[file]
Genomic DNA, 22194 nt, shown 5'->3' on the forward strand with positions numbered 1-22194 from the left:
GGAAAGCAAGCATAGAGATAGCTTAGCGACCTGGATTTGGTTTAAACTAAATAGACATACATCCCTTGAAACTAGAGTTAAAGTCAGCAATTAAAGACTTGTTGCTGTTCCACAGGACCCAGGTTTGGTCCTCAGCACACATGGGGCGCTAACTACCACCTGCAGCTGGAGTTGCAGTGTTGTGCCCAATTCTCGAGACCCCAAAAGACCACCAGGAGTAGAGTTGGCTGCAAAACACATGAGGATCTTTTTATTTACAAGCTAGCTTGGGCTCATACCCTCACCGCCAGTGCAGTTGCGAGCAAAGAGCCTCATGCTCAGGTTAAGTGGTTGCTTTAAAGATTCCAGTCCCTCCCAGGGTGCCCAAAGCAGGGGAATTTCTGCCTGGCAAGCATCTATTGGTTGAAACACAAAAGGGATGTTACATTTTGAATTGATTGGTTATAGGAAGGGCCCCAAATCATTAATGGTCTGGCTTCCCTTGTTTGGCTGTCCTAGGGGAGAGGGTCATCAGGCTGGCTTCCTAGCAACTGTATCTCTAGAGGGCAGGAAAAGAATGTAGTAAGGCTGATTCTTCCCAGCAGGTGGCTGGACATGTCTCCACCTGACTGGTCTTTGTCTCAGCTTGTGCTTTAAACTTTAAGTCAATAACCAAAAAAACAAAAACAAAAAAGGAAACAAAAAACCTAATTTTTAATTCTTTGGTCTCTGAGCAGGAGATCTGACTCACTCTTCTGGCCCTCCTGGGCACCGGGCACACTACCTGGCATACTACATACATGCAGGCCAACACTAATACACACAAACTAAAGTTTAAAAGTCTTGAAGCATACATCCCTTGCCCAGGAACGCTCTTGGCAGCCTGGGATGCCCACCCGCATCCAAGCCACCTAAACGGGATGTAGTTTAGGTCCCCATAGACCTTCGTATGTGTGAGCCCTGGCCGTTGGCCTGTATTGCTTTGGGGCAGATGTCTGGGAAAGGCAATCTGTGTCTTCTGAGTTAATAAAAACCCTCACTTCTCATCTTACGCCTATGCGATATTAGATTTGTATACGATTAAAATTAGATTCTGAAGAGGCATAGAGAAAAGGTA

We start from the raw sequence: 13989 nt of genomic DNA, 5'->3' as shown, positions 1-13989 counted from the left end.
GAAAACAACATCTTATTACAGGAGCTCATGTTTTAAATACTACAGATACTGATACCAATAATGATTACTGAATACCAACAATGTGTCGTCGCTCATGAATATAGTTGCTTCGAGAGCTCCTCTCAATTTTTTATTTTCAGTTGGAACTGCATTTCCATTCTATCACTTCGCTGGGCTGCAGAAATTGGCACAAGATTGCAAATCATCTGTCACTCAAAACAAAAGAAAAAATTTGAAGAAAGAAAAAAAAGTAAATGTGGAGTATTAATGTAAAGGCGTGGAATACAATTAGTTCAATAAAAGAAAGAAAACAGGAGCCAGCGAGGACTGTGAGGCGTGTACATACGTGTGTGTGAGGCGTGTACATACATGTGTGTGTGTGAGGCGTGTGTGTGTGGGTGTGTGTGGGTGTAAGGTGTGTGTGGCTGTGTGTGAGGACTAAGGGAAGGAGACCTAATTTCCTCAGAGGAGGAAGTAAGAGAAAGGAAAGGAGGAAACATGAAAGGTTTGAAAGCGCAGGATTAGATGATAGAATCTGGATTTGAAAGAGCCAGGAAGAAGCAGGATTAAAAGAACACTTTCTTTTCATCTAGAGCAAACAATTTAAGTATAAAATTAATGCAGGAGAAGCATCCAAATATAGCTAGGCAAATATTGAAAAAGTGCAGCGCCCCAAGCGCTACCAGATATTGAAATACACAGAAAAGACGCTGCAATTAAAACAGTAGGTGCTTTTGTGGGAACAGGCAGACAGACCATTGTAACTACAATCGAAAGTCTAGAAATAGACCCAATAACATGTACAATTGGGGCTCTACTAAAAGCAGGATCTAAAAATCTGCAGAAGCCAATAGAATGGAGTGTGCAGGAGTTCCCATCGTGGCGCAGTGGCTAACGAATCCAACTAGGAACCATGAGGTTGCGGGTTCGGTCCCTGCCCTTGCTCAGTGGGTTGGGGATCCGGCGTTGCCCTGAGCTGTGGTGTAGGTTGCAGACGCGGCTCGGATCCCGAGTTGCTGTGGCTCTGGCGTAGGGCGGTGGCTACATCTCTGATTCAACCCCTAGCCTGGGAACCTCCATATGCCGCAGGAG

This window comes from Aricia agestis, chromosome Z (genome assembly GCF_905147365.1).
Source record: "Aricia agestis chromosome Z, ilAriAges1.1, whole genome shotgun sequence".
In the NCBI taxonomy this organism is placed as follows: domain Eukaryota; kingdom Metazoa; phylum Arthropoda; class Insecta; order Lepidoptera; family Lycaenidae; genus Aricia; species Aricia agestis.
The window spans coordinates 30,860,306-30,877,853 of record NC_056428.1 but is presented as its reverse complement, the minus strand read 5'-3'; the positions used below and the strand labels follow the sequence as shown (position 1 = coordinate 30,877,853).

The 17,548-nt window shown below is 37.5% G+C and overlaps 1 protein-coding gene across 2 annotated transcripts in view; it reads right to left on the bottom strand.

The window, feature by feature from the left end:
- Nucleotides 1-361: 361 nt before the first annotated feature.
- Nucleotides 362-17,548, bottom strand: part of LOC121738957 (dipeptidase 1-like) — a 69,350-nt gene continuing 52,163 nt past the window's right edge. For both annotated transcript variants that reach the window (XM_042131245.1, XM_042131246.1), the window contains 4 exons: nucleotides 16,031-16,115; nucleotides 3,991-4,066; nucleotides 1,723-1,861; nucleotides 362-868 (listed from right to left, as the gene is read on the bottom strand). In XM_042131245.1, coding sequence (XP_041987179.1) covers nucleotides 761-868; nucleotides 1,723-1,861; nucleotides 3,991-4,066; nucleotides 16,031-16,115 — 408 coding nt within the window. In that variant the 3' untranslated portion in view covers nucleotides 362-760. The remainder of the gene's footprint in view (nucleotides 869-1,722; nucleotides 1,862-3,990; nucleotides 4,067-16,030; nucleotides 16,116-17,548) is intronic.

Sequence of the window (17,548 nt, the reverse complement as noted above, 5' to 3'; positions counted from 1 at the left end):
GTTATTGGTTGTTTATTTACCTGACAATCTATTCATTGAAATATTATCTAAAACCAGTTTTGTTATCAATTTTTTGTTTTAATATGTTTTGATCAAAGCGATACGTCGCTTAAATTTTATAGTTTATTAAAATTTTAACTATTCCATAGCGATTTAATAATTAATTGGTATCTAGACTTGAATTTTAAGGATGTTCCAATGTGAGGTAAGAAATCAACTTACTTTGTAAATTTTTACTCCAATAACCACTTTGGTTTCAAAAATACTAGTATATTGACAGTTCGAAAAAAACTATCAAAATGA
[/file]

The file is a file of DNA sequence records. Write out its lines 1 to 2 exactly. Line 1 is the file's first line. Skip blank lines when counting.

Genomic DNA, 22194 nt, shown 5'->3' on the forward strand with positions numbered 1-22194 from the left:
GGAAAGCAAGCATAGAGATAGCTTAGCGACCTGGATTTGGTTTAAACTAAATAGACATACATCCCTTGAAACTAGAGTTAAAGTCAGCAATTAAAGACTTGTTGCTGTTCCACAGGACCCAGGTTTGGTCCTCAGCACACATGGGGCGCTAACTACCACCTGCAGCTGGAGTTGCAGTGTTGTGCCCAATTCTCGAGACCCCAAAAGACCACCAGGAGTAGAGTTGGCTGCAAAACACATGAGGATCTTTTTATTTACAAGCTAGCTTGGGCTCATACCCTCACCGCCAGTGCAGTTGCGAGCAAAGAGCCTCATGCTCAGGTTAAGTGGTTGCTTTAAAGATTCCAGTCCCTCCCAGGGTGCCCAAAGCAGGGGAATTTCTGCCTGGCAAGCATCTATTGGTTGAAACACAAAAGGGATGTTACATTTTGAATTGATTGGTTATAGGAAGGGCCCCAAATCATTAATGGTCTGGCTTCCCTTGTTTGGCTGTCCTAGGGGAGAGGGTCATCAGGCTGGCTTCCTAGCAACTGTATCTCTAGAGGGCAGGAAAAGAATGTAGTAAGGCTGATTCTTCCCAGCAGGTGGCTGGACATGTCTCCACCTGACTGGTCTTTGTCTCAGCTTGTGCTTTAAACTTTAAGTCAATAACCAAAAAAACAAAAACAAAAAAGGAAACAAAAAACCTAATTTTTAATTCTTTGGTCTCTGAGCAGGAGATCTGACTCACTCTTCTGGCCCTCCTGGGCACCGGGCACACTACCTGGCATACTACATACATGCAGGCCAACACTAATACACACAAACTAAAGTTTAAAAGTCTTGAAGCATACATCCCTTGCCCAGGAACGCTCTTGGCAGCCTGGGATGCCCACCCGCATCCAAGCCACCTAAACGGGATGTAGTTTAGGTCCCCATAGACCTTCGTATGTGTGAGCCCTGGCCGTTGGCCTGTATTGCTTTGGGGCAGATGTCTGGGAAAGGCAATCTGTGTCTTCTGAGTTAATAAAAACCCTCACTTCTCATCTTACGCCTATGCGATATTAGATTTGTATACGATTAAAATTAGATTCTGAAGAGGCATAGAGAAAAGGTA